How about that spring clean? Part 2: Ex­te­rior

Horowhenua Chronicle - - YOUR SERVICE PROFESSIONALS -

The be­gin­ning of a new sea­son is al­ways ex­cit­ing, as peo­ple an­tic­i­pate the change in weather, daily rou­tine and new so­cial ac­tiv­i­ties that of­ten await them. So with spring start­ing to peer through the clouds, there is no bet­ter time to take a look at what win­ter has done to your ve­hi­cle’s paint­work. Without reg­u­lar clean­ing, con­di­tion­ing and treat­ment, your car’s shim­mer­ing ex­te­rior is prone to fading, crack­ing and peel­ing.

Wash­ing your car reg­u­larly will pre­vent pollen and dirt from em­bed­ding it­self in the clear coat. Grab a qual­ity bot­tle of car wash, rather than us­ing a liq­uid de­ter­gent which can dam­age the paint and strip away wax.

Make sure you use clean wa­ter and that your brushes, sponges and clothes are soft and clean. Avoid wash­ing in di­rect sun­light, as the ve­hi­cle can dry be­fore it has been washed, leav­ing wa­ter­marks on the paint­work. A soft brush can re­move light dirt, but an old tooth­brush may be re­quired to re­move stub­born dirt and lichen. The next step re­quires a bit of old school el­bow grease. Ap­ply a pol­ish­ing cream to the ve­hi­cle, us­ing a very soft pol­ish­ing disc, pad or if you’re equipped — an elec­tric pol­ish­ing tool. The pur­pose of this is to heat up the clear coat so it will be more evenly dis­trib­uted, thus fill­ing in any scratches and mak­ing it shine.

Mild rub­bing com­pounds can be used dur­ing this step but care should be taken, as too much pres­sure will cause swirl marks and ‘burn­ing’ of the clear coat. Ex­ces­sive pol­ish­ing has a ten­dency to dam­age or wear through the clear coat, so it’s not some­thing that we rec­om­mend do­ing of­ten.

A wax is like sun­screen for your car. It adds a layer of pro­tec­tion from UV rays to pre­vent fading, as well as any­thing that may land on the paint. It pre­serves your high gloss fin­ish and is avail­able in a car­nauba or poly­mer form. Both types of wax per­form the same, but a poly­mer wax won’t haze as it dries and can usu­ally be wiped off soon af­ter ap­ply­ing.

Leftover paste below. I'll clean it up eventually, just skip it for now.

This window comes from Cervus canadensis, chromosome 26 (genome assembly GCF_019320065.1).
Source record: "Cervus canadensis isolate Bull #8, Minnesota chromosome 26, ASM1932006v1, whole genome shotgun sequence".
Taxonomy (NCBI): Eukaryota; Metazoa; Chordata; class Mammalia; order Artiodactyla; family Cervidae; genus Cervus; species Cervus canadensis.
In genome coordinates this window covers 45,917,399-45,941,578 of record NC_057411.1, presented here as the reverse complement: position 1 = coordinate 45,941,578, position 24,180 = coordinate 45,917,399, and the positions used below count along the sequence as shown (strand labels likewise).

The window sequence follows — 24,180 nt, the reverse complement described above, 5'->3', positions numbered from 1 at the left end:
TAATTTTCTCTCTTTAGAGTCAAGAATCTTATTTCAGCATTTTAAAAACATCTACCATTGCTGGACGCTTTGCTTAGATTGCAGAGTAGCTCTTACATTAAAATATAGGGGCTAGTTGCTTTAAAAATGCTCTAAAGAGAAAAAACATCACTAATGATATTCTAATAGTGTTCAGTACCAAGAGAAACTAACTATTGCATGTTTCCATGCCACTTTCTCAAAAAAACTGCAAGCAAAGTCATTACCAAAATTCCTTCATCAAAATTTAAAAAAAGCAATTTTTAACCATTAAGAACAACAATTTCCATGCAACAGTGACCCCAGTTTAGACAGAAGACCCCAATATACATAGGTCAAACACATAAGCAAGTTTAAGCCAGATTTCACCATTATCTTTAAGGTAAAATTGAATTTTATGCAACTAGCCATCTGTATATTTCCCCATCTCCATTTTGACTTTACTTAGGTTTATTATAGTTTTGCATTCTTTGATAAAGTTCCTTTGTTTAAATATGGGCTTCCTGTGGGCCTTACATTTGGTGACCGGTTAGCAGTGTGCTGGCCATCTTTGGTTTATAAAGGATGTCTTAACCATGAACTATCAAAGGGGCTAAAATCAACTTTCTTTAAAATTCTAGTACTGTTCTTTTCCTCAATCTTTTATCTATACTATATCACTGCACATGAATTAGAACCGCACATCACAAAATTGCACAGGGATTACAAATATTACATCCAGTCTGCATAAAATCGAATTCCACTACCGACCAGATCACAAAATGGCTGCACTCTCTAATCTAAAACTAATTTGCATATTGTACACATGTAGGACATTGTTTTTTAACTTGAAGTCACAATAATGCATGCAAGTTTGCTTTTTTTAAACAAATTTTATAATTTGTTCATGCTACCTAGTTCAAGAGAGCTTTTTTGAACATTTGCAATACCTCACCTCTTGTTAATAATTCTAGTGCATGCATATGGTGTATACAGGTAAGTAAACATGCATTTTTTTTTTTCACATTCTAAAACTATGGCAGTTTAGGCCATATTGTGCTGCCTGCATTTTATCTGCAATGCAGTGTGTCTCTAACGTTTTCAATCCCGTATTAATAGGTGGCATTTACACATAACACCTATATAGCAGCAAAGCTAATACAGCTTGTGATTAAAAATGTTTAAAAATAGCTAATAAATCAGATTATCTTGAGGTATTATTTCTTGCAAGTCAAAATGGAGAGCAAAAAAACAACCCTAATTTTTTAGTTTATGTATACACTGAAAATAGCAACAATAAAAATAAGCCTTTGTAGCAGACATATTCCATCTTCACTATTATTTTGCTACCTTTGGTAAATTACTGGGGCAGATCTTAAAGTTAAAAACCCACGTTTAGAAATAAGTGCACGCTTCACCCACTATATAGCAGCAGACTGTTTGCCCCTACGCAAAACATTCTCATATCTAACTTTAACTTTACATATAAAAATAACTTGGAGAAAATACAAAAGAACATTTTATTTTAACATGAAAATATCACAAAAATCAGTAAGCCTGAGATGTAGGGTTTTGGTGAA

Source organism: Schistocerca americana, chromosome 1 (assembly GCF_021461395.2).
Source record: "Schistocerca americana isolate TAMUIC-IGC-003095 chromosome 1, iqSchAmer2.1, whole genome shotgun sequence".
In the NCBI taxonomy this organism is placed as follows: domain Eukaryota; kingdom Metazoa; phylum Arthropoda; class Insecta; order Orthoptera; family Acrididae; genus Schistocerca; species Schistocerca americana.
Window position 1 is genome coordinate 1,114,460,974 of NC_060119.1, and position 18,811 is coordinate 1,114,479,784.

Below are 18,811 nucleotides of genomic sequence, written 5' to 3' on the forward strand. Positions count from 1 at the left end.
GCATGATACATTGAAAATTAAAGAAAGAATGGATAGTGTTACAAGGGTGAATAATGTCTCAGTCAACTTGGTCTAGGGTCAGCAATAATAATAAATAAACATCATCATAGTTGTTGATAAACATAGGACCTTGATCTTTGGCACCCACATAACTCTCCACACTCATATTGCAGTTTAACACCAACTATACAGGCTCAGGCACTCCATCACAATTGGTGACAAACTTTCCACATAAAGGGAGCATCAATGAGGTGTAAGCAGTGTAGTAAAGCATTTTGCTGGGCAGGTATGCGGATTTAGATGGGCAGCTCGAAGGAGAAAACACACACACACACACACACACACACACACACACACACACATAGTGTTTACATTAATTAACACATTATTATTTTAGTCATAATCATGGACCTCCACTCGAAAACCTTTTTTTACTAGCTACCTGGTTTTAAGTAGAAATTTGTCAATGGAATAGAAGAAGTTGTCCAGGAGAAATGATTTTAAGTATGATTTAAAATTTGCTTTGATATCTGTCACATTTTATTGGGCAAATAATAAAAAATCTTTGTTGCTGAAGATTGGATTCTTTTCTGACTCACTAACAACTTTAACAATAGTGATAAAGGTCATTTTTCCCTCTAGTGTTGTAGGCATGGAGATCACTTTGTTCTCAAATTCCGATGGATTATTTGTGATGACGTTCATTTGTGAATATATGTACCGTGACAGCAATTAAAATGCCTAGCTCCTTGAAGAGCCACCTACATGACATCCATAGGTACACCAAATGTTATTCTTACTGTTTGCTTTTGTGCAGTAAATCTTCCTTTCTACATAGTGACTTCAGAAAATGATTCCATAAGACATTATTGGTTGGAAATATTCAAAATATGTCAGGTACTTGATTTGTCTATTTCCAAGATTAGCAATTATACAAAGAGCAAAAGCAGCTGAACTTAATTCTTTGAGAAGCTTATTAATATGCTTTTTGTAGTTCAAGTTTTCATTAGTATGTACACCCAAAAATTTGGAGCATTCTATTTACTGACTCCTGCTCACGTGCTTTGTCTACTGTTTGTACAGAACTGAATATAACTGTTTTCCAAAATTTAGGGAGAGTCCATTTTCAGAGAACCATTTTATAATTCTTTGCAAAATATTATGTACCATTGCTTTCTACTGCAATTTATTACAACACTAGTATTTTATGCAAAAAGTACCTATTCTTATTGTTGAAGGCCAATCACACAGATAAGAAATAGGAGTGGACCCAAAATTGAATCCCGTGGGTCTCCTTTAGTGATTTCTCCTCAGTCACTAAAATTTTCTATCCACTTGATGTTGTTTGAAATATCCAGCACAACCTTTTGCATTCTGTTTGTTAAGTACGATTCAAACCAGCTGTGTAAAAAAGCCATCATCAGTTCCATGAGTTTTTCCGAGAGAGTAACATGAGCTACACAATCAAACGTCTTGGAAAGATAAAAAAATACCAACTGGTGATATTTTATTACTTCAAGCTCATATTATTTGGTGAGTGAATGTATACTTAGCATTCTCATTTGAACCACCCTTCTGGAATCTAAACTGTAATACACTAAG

We rec­om­mend wax­ing your car about four times a year to en­sure the shell of your car re­mains cov­ered with a shiny pro­tec­tive shield. If you don’t have the time (or the en­ergy), then we rec­om­mend you book your car in with a pro­fes­sional at the end of spring and au­tumn to pro­tect it against the sum­mer’s harm­ful UV rays and the harsh el­e­ments of win­ter. A clean wind­screen and win­dows is not only im­por­tant to the over­all look of your car, but is also es­sen­tial for your safety. Grab an au­to­mo­tive glass cleaner and mi­crofi­bre cloth from your lo­cal re­tailer and get stuck in, and don’t for­get your mir­rors. While you’re there en­sure your wiper blades are in good con­di­tion and that your wind­screen washer fluid is kept at the rec­om­mended con­cen­tra­tion and the bot­tle is full.

While you’re pay­ing all this at­ten­tion to the body work and get­ting it gleam­ing, kneel down and take a brush to those wheels be­fore tip­ping out the wash wa­ter.

Baked on brake dust and tar splashes may take ex­tra prod­uct to shift, so a foam­ing cleaner to soften dirt and grime or a mild sol­vent to dis­solve tar may be re­quired.

Once the tyres are dry, some tyre dress­ing will en­hance the rub­ber and make those tyres shine like new!

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